Florida Institute of Technology

Measurement of Barnacle Adhesion Strength in Shear

This test method measures the shear strength of barnacles to a surface. It is used to establish the ability of a surface to reduce adhesion.

Apparatus

The apparatus required for this procedure includes a force gage to apply and measure shear force at the base of the barnacle, and a scanner plus software to measure the surface area of the barnacle base plate.

Procedure

Test surfaces that are exposed to static immersion are monitored for barnacle settlement. To facilitate adult barnacle growth on silicones with low fouling adhesion strengths, it has been found necessary to enclose the test area with a 25mm (1 inch) mesh net that excludes larger fish and other predators which would otherwise remove the immature forms. When settlement is observed, the shear strength of adhesion is measured as described below.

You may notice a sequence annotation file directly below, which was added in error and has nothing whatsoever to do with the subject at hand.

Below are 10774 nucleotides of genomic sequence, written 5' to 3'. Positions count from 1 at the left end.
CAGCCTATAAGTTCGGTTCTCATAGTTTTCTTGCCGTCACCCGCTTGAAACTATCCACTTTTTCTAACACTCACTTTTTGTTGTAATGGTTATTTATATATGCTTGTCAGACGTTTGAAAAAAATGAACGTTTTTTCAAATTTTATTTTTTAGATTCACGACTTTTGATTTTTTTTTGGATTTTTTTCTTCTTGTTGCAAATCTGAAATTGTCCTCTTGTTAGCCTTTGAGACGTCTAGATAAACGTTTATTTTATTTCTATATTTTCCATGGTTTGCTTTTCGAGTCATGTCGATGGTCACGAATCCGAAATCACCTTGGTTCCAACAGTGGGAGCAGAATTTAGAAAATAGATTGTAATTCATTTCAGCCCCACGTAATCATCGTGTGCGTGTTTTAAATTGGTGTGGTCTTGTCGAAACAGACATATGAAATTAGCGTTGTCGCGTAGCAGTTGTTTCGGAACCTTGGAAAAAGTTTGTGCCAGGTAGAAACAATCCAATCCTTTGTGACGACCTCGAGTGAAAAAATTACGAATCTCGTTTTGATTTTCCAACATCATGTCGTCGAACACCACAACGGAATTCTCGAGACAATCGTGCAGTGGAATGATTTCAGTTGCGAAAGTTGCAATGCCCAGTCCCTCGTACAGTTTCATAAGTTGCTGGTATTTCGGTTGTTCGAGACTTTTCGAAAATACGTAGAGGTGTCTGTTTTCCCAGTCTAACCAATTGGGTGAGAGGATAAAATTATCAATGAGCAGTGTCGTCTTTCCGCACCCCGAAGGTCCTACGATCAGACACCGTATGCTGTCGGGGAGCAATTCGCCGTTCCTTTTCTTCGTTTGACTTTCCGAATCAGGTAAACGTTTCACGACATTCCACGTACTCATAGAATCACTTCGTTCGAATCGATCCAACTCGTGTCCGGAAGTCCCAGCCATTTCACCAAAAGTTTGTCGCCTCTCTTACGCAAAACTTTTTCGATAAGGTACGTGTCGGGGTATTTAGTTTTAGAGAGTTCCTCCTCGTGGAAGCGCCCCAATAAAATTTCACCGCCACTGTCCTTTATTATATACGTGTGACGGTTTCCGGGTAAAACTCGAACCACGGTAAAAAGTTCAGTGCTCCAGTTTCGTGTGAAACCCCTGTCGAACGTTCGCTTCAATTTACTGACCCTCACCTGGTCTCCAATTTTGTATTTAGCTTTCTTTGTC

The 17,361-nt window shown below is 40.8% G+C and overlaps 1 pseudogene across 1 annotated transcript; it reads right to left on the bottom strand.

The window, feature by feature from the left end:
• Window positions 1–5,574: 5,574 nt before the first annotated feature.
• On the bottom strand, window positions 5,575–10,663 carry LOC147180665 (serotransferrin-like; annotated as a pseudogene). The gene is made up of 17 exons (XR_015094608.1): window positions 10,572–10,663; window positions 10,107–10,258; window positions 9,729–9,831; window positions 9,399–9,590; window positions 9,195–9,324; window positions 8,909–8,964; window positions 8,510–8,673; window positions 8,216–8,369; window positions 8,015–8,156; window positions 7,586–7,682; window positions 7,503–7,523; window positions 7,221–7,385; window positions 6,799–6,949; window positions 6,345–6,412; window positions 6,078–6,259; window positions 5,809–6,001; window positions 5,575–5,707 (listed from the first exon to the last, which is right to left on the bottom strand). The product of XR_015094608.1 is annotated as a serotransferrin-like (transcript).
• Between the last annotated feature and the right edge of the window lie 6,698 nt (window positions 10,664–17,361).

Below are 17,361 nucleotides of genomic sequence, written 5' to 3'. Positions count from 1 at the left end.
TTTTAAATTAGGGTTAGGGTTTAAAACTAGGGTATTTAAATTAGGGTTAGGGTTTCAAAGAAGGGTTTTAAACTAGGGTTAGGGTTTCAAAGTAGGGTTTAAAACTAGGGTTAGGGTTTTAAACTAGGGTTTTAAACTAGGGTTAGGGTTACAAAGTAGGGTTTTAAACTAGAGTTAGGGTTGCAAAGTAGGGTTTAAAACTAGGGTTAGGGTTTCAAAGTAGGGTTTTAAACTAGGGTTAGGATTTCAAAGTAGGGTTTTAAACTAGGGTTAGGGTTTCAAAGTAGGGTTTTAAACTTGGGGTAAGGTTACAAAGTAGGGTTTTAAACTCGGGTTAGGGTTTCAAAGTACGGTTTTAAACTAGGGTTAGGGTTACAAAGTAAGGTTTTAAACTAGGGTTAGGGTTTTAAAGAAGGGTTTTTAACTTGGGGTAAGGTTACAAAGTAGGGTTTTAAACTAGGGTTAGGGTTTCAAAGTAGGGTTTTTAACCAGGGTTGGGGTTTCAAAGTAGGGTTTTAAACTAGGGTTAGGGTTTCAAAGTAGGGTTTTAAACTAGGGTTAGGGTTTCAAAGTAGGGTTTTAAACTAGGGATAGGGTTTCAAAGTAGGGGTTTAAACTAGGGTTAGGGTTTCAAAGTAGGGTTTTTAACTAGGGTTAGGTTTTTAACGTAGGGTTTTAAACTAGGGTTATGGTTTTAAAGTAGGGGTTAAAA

1. Barnacles between 5 - 20mm diameter are selected for testing and identified with regard to species and condition.

  2. Only live barnacles which are at least 20mm from the edges of the test panel and not in direct contact with other barnacles should be tested.

  3. A shear force is applied to the barnacle base using a hand held force measuring device at a rate of approximately 4.5N/s (1lb/s) until the barnacle becomes detached. The force is applied parallel to the surface.

  4. The force required for detachment is noted, and observations are made as to the mode of failure. If more than 10% of the barnacle base plate is left attached to the substrate, the test is deemed void.

  5. The barnacle is returned to the laboratory where the area of the base is measured using a scanner.

Calculation and Interpretation of Results

The strength of adhesion, pascals (psi), is calculated by dividing the force required to remove the barnacle, F newtons (pounds), by the area of the barnacle base plate, A square meters (square inches).

For each test surface the mean and standard deviation of the strength of adhesion is calculated. This is compared to typical shear adhesion strengths of Balanus eburneus to different substrates.